Hail The Champions!
Arsenal’s Sporting Gesture Is A Familiar One To Wolves
Guards of honour, such as the one planned as a tribute to Manchester United’s title-winning squad at Arsenal tomorrow, may be comparatively rare in today’s cut-throat game.
But there was a time when they were more plentiful and Wolves. as with several of football’s other innovations, were at the vanguard of the movement more than half a century ago.
It is thought, in fact, that the one they were given in 1958 at Old Trafford, no less, was the first gesture of its kind in this country.
United deserved extra gratitude 55 years ago this week for finding the time to salute their conquerors, with Stan Cullis’s side having secured the crown thanks to a 2-0 home win over Preston two days earlier.
There was still a dark shadow across football in the city two and a half months on from the Munich air crash, so Wolves’ players were particularly touched by the show of sportsmanship. And they showed their appreciation in the way they knew best – by running out 4-0 winners!
The hosts’ doffing of caps was a new one on the Express & Star’s Phil Morgan. He wrote in his match report the following night: “With one of the nicest gestures I have seen on a First Division ground, the United, first out, lined either side of the entrance to the dressing room tunnel to form a guard of honour for the new title holders and to lead the applause as they came on to the pitch.”
Noel Dwyer probably blinked harder than most when he emerged into the daylight. He had been on the golf course at lunchtime when summoned north in a hurry as Malcolm Finlayson was taken ill around midday.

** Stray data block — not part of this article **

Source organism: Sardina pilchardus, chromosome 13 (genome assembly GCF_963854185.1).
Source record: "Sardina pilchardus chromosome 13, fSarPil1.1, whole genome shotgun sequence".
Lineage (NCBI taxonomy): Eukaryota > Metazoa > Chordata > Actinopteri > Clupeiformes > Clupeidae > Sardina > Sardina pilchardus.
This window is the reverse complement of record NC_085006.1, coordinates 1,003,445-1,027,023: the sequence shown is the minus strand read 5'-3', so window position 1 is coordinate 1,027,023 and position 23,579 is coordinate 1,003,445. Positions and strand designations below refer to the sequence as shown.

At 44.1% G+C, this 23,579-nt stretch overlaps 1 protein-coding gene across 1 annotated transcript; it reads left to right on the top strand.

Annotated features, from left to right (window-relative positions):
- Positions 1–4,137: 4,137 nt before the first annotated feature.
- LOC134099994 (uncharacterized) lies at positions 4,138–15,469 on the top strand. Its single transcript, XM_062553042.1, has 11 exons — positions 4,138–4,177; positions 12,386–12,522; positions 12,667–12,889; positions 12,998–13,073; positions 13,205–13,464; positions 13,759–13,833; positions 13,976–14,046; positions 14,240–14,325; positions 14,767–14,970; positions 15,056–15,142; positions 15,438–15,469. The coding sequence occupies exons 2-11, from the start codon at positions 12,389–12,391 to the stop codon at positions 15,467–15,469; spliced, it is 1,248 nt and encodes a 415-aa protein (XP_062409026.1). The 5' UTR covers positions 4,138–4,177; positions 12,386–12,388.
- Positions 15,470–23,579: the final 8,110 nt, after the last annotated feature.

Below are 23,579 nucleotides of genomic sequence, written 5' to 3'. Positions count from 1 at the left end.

The Dubliner had made his debut only earlier that season in a 3-2 win at Aston Villa and the victory at United was the first clean sheet he had kept in the senior team, at the fifth attempt.
The game at Old Trafford, which was famously rearranged due to having originally been scheduled for two days after the Munich disaster, had another slice of rarity value to it – the taking of a penalty by Peter Broadbent.
Regular taker Eddie Clamp, who would shortly depart with Bill Slater, Broadbent and skipper Billy Wright to the World Cup finals, was limping at the time after a knock on the foot. Broadbent safely converted to complete the scoring after Clamp had netted earlier to take his goal tally for the season to ten.
The guard of honour was not a one-off. Twelve months later, Leicester’s players did the same at Molineux to mark the winning of a third title in six years by Cullis’s men.
That moment, which put broad smiles across the faces of Wright and Finlayson, is one of countless that is stirringly captured in the well-received 2012 coffee table book, When Football Was Football: Wolves.
An entire double-page spread is devoted to the entry of the heroic players through the applauding blue line, the previous two pages being given over to a dramatic picture from the title-winning victory over Luton shortly before.